parameter wouldn’t exist, but given the development time trade-off, we think it
is an acceptable inconvenience for the time being.
Payment state updates
With this release, it was inevitable for the payment execution process under the hood to become more complicated, meaning that debugging and getting a sense of what is going on in general is harder as well. The log file as a source of information was never practical, but with parallel HTLCs, it has become close to impossible for the average user to make much use of it.
As a result, we’ve also upgraded the options for payment tracking. It is now possible to receive intermediate payment state updates for every HTLC launched or resolved. This opens the way for user-facing applications to take those updates and provide human-readable visualizations to end users.
One user-facing application is our own command line tool lncli. Lncli has been upgraded to track payment progress in a formatted table.
Invoice amount limit
In LND 0.10 we’ve removed the previously existing invoice and payment amount limit of 4.2M sats. Strictly speaking, this is a change independent of multi-path payments. For single-shot payments, it lifts the maximum amount to 16M sats, assuming there are no wumbo channels (non-standard channels for which both parties agreed to raise the capacity above the current maximum).
For multi-path payments, the maximum payment amount is now only limited by the sum of all liquidity between sender and receiver. With the right channel configuration, you will for example be able to pay one whole bitcoin over Lightning. But keep in mind the limitations of the splitting/probing algorithm. You have to be lucky to be able to make a payment close to the theoretical maximum that the channel configuration allows.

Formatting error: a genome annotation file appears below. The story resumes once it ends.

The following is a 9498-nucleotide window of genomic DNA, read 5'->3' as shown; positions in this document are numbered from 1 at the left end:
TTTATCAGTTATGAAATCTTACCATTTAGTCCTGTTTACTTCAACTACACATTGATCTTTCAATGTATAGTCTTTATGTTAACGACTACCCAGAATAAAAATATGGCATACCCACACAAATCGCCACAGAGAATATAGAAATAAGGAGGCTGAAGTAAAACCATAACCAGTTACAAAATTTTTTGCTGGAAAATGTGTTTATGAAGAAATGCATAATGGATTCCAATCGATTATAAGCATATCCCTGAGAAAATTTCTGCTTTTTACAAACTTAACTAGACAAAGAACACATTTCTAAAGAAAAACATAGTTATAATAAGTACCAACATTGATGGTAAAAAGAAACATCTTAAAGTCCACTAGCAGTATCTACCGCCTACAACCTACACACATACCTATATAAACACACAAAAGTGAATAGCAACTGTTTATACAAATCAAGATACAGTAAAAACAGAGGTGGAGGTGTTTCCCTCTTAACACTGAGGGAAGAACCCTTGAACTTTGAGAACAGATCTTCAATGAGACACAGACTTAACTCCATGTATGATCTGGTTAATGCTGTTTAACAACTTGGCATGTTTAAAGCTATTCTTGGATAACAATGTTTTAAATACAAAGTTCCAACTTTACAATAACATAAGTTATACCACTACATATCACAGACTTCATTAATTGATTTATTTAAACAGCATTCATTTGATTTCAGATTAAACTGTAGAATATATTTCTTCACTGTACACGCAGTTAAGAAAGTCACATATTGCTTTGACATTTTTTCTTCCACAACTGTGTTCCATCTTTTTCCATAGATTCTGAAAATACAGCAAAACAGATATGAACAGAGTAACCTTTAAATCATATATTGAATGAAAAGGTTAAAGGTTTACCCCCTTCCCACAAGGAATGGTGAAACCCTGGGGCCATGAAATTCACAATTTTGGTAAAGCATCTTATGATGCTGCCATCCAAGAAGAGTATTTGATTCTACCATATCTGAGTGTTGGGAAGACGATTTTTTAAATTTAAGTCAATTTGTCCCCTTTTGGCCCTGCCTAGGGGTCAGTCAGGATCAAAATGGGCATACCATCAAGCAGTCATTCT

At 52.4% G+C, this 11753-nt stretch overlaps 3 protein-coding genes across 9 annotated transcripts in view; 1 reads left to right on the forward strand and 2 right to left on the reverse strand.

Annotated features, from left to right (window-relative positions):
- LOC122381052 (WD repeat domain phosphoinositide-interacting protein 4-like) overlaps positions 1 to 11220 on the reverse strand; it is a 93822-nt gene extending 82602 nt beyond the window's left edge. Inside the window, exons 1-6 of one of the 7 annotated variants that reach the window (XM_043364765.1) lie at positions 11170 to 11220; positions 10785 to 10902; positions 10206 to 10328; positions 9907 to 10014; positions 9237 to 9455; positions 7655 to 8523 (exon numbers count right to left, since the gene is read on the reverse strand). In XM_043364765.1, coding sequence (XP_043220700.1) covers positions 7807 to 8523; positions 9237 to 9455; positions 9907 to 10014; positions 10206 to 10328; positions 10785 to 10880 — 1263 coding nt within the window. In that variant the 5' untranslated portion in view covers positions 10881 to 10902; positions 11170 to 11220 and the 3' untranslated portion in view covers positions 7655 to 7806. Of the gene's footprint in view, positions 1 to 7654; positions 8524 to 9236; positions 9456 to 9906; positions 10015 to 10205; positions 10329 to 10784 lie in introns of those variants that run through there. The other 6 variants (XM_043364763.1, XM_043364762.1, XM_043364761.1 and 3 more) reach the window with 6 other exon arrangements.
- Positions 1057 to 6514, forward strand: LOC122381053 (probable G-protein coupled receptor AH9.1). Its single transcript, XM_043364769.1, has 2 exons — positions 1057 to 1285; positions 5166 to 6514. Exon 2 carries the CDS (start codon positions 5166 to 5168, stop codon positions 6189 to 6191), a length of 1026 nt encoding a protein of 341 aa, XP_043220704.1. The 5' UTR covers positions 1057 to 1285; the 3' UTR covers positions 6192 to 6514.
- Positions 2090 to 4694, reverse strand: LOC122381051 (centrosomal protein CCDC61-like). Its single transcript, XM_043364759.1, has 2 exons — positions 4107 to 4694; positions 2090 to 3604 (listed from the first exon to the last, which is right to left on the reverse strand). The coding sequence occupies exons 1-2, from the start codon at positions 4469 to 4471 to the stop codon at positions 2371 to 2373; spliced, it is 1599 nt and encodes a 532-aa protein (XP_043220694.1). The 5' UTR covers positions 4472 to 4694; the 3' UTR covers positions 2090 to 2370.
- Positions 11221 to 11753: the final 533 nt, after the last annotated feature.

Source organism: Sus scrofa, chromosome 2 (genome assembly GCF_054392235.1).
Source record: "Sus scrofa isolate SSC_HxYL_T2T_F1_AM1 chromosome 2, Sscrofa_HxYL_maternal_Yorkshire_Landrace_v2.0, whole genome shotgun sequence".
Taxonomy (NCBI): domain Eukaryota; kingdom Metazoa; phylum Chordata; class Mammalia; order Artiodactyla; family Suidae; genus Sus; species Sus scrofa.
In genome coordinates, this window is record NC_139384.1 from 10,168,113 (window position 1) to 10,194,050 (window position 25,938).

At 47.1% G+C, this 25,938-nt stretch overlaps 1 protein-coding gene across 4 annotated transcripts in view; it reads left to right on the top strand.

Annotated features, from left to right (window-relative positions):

Sending “spontaneous” or “Keysend” payments (payments that can be initiated without an invoice) is an important feature for Lightning, especially in combination with custom payment data. Example applications of this are Whatsat and TLV Shop.
Those who have been following multi-path payment development in Lightning for a while may be familiar with the AMP proposal, which has similarities to MPP, but which also features spontaneous payments. In this release, spontaneous multi-path payments aren’t yet supported.
Another exciting feature that is now close to release is Multi-Loop Out. With this, users can complete their Loop Out payment to the server using multiple channels at the same time. Imagine a merchant who at the end of the day loops out all of the day’s revenue straight into an exchange deposit address (or cold wallet) with one single sweep transaction. A similar upgrade exists for Loop In, but this still needs some work and will be released further down the line.
To make a multi-path payment, the receiver must at least be running LND 0.9. That is the first version to include multi-path receiver support. An invoice can be created as usual.
On the sender side,
lncli can be used as before with
sendpayment. However, payments will be single-shot by default. To enable
multi-path, the aforementioned maximum parts limit needs to be set to a value
higher than one. The corresponding command line flag is
Sending MPPs via the gRPC interface is only possible via the
SendPaymentV2. We are
targeting this call to become the main payment RPC and plan to deprecate the
other legacy variations. This new version fills many gaps in the existing API
and allows picking up payment tracking after restarts, amongst other
It is probably clear by now that multi-path payments have been a relatively complex feature to implement. We are at the edge of what is currently known and are exploring as we go. Therefore, feedback on the performance of the current implementation and/or suggestions for next steps are very welcome. We are as always available on Slack and Github.
And remember: Lightning is a marathon and as long as we keep running, we will get to the finish line!